That’s business as usual, though: Cars are constantly under development, whether because of rule changes or because of improvements discovered by the different HMS teams.Improvements to one area of the car almost always creates problems in another. A single change to the chassis or body can create a ripple effect on build and overall performance.
And that’s when the room loosens up. Ideas are proposed, considerations weighed, possibilities discussed… yet the focus stays on the idea, not the person. I don’t detect any agendas or interpersonal issues. Everyone just wants the cars to be faster. Even with the extensive rules NASCAR enforces — current regulations run hundreds of pages and are updated on a seemingly constant basis — possibilities for potential improvement are endless.
Although HMS is an organization with enviable resources at its disposal, deciding what not to work on is as important as deciding what should. So is making decisions and moving on.
A hood fit issue on the 24 appears to be a problem without a quick fix. Unlike the relatively over-built hoods on street cars, a race car hood is thin, flimsy sheet metal. Prop the hood up for too long and it can sag in the center. The hood on the car used at Phoenix sagged enough that it fit poorly on the cowl support, breaking negative air pressure and impacting aerodynamic performance.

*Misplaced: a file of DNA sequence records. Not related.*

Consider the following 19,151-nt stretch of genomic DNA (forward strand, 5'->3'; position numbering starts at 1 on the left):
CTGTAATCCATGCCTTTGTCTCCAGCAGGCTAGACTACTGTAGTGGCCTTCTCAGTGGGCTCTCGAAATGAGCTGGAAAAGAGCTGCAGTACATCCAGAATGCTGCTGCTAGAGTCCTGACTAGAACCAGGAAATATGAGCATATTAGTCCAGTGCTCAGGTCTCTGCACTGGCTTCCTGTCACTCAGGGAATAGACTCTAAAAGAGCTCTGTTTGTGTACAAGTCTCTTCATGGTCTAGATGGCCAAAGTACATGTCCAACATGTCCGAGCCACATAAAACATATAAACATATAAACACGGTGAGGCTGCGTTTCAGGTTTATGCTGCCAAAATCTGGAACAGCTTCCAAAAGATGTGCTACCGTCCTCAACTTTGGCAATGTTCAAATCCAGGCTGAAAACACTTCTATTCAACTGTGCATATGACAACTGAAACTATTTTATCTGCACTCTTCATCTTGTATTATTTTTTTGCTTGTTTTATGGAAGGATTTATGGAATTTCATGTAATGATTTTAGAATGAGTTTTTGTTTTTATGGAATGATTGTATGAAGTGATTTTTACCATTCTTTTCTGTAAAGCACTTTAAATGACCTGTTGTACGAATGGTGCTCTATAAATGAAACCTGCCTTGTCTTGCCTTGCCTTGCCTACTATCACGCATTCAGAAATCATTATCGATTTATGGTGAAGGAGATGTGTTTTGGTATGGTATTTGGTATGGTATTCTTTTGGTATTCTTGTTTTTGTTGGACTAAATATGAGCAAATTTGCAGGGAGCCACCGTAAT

In time the group appears to reach consensus on how to address the hood issue, yet Alan lets that conversation end without resolution. I’m surprised. When I worked in manufacturing, closure was king.
“Everyone runs their teams differently,” Alan says, “but micromanaging isn’t fruitful or sustainable. I try to empower the guys. You have to accept the occasional mistake or failure that comes from letting people figure certain things out for themselves, but that’s the best way to get performance and build a real team.”
That’s why Alan didn’t push for closure on the hood issue. “I like to define an issue and talk about it… but sometimes I purposely won’t push for a decision. That way they’ll work together and come up with a solution and then brief me. Or they’ll ask for input and I’ll help shape the solution.”
I ask the obvious question: Doesn’t that approach waste valuable time? “We need to build fast race cars,” he says, “but we also need to develop our people. Micro-managing is definitely not the way to accomplish either of those goals.”
Of course he’s right. High performing organizations are often built by optimizing processes and procedures… but every task doesn’t deserve a best practice or a micro-managed approach, especially when the goal is to build teamwork. Plus, engagement and satisfaction are largely based on autonomy and independence. I care when something is “mine.” I care when I’m in charge and feel empowered to do what is right.
And freedom breeds innovation. Even heavily process-oriented tasks have room for different approaches. That’s why smart leaders give their employees the autonomy and independence to work the way they work best.